Those aren’t industry-leading numbers by any measure, but they have been fine for my uses. Again, I only find time to wear earbuds when working out, so that means anywhere from 30 minutes to 1.5 hours of straight usage, then back in the case to charge back up. This past weekend, I went on an 8.5 mile run for a little over an hour and that dropped the buds to 70% or so.
In the time I’ve been testing the A-Series, I think I’ve charged the case maybe twice, and I’m not actually sure I needed to the 2nd time, I just hadn’t looked at the percentage it held and wanted to make sure I was safe.
I’m sorry it took me so long to get here, but let’s talk connectivity, since this was such an issue with those 2nd Gen buds. As far as I can tell, Google really has fixed a lot of the dropouts that were found on the previous-gen model.
Throughout hours of use, I haven’t had even one memorable drop when connected to my Pixel 5, like I did with the 2nd Gen. I can still remember on the 2nd Gen model when I’d be out for a run and those Pixel Buds would just completely disconnect and I couldn’t tell if they had died, were rebooting, if my phone was having issues, or what. That hasn’t happened at all with these.
If there have been drops, it’s when connected to a computer for audio. I’ve used them when connected to two separate Windows PCs and have noticed the occasional hiccup. Not a full drop, but some wonky audio cuts that aren’t that noticeable and certainly don’t last long. I can also fully cup my ear and force them to cutout, though I’m not sure why anyone ever does this. I only point it out because people complained that it was an issue previously.
Now, Google says they fixed all those old problems by allowing each earbud from the Buds A-Series to connect to devices rather than relaying the connection like they did in the previous pair. That appears to have helped a ton, but those problems aren’t 100% gone here.
- Wireless charging case: It’s gone. I don’t think I’ve ever wirelessly charged a pair of earbuds, so I don’t care. You might! If you do, know that the case for the Buds A does not have wireless charging.
- No ANC: I mentioned this earlier, but no, active noise cancellation (ANC) is not here. At $99, I’m not sure I expected it. However, we are seeing more and more earbuds arrive at around this price point with it, like the Nothing Ear 1.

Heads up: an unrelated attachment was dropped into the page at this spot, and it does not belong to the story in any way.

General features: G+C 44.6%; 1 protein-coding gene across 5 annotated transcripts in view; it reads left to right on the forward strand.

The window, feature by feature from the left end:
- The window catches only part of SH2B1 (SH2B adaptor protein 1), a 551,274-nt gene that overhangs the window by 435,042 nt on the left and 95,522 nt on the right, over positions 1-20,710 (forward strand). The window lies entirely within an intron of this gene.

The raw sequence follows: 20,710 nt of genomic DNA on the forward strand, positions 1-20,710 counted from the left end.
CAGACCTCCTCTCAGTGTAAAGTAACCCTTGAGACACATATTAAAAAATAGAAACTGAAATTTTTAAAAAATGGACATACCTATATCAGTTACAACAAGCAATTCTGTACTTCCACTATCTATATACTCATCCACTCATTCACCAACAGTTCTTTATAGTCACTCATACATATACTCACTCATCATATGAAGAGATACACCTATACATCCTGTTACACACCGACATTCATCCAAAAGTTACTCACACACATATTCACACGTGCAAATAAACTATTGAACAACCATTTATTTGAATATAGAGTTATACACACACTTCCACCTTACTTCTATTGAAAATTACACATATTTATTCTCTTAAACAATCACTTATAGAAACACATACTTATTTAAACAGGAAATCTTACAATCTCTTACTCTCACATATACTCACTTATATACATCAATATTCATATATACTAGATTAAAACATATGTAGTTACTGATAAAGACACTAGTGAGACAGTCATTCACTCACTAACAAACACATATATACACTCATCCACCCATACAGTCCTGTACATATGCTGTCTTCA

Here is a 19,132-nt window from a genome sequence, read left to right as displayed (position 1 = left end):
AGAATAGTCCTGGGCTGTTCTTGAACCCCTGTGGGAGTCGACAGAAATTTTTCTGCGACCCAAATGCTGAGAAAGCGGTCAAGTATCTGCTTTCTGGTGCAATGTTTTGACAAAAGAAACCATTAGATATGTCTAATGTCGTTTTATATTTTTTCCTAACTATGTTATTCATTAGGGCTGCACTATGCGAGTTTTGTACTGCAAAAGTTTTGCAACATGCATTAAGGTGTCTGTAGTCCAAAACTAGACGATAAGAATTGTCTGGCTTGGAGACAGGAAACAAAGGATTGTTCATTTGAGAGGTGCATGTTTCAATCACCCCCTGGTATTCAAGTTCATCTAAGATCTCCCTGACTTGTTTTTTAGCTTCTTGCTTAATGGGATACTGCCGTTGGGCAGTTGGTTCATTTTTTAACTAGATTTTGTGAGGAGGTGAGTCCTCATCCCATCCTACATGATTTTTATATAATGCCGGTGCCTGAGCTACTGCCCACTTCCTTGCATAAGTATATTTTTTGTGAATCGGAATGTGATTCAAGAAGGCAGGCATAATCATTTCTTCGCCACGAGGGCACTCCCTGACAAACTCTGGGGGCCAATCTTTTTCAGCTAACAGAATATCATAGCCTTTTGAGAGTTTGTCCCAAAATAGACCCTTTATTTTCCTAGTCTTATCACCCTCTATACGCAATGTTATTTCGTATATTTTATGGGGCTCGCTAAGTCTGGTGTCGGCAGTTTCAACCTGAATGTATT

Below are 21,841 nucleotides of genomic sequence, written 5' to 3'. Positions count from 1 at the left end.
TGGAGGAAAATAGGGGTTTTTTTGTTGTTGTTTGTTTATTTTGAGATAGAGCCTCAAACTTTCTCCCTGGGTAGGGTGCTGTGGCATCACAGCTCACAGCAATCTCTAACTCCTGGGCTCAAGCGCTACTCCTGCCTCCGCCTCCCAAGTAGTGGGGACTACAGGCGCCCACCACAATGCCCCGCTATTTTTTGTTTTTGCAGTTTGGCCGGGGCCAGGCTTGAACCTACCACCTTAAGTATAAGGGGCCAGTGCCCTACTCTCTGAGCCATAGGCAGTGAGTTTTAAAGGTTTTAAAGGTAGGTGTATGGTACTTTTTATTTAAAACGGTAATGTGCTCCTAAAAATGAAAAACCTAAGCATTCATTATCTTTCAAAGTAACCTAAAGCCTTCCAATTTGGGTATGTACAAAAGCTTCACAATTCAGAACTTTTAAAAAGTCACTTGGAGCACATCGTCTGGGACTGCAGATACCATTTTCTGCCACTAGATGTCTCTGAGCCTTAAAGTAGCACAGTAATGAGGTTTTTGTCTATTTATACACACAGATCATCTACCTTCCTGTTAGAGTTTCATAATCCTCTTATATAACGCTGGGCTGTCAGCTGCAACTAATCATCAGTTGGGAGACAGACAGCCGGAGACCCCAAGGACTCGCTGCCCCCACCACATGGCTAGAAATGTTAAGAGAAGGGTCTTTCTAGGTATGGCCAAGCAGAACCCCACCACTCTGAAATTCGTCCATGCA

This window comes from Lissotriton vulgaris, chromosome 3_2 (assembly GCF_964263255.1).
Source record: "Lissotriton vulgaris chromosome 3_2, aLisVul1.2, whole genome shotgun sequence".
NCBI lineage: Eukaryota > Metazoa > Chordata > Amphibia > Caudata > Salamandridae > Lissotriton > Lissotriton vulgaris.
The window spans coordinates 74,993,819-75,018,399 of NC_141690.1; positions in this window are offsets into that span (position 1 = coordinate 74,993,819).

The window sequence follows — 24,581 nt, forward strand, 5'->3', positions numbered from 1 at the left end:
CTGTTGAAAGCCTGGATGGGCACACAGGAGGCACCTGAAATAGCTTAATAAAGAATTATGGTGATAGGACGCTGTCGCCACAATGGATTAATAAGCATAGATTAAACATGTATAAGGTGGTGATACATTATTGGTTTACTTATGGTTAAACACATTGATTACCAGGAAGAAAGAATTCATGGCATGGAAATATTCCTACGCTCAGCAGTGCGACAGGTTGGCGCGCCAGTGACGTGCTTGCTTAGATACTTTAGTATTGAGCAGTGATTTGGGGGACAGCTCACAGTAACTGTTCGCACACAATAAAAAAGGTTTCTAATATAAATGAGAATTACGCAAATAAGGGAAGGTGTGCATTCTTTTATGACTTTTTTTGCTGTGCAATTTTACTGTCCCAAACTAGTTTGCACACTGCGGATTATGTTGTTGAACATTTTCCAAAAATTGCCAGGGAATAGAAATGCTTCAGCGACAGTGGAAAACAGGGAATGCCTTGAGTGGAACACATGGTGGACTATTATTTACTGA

- The look: I really like the subtle look of the Pixel Buds A. They come in a dark green or white, and yeah, they fit snuggly within your ear, don’t stick out a mile, and don’t look at all like AirPods or all of that boring bulb design that everyone else uses.
- Volume controls gone: The Pixel Buds (2nd Gen) had these really handy swiping controls for volume up or down that I used constantly. Google took those away in the A-Series and it makes me sad.
- Touchpads are great still: With that said, the touch sensitivity on this A-Series pair is really, really good. Like the 2nd Gen, these have some of the best touchpads in the business and are so easy to control.
- Google Assistant: It’s here and will readout notifications. It can come in handy, but so many earbuds have this now that I’m not sure it’s a huge selling point. The experience can also be obnoxious to use on occasion.
The Pixel Buds A-Series are a solid and improved follow-up to the previous model, mostly because the price better suits the set of features and because Google has improved a good chunk of the issues we all complained about. In addition to fixes, they kept the solid sound, decent battery life, and the nifty case design. They also kept the wonderful fit and design that deeply please my ears.
For $99, the Pixel Buds A-Series fall in at a decent price point, just understand that others are offering ANC and longer battery life for this money. I’m not sure those others can match the comfort and look, though.